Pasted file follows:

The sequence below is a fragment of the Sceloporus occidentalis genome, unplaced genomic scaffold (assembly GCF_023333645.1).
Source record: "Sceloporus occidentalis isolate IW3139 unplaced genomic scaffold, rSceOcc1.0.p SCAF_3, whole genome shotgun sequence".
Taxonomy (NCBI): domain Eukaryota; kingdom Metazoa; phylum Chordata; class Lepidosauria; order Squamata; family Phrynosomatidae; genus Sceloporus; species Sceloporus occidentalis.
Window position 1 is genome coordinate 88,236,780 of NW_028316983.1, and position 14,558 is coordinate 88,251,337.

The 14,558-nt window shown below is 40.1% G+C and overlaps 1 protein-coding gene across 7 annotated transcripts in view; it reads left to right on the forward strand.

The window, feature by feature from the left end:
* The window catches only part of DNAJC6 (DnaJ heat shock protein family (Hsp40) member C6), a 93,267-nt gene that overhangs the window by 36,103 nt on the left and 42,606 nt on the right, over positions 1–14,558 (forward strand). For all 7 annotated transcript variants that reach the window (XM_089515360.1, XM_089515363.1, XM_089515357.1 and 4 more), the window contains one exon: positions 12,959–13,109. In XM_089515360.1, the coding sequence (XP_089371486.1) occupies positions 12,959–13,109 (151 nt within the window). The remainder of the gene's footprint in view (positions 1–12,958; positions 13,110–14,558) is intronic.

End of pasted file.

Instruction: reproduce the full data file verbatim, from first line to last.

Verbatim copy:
The sequence below is a fragment of the Sceloporus occidentalis genome, unplaced genomic scaffold (assembly GCF_023333645.1).
Source record: "Sceloporus occidentalis isolate IW3139 unplaced genomic scaffold, rSceOcc1.0.p SCAF_3, whole genome shotgun sequence".
Taxonomy (NCBI): domain Eukaryota; kingdom Metazoa; phylum Chordata; class Lepidosauria; order Squamata; family Phrynosomatidae; genus Sceloporus; species Sceloporus occidentalis.
Window position 1 is genome coordinate 88,236,780 of NW_028316983.1, and position 14,558 is coordinate 88,251,337.

The 14,558-nt window shown below is 40.1% G+C and overlaps 1 protein-coding gene across 7 annotated transcripts in view; it reads left to right on the forward strand.

The window, feature by feature from the left end:
* The window catches only part of DNAJC6 (DnaJ heat shock protein family (Hsp40) member C6), a 93,267-nt gene that overhangs the window by 36,103 nt on the left and 42,606 nt on the right, over positions 1–14,558 (forward strand). For all 7 annotated transcript variants that reach the window (XM_089515360.1, XM_089515363.1, XM_089515357.1 and 4 more), the window contains one exon: positions 12,959–13,109. In XM_089515360.1, the coding sequence (XP_089371486.1) occupies positions 12,959–13,109 (151 nt within the window). The remainder of the gene's footprint in view (positions 1–12,958; positions 13,110–14,558) is intronic.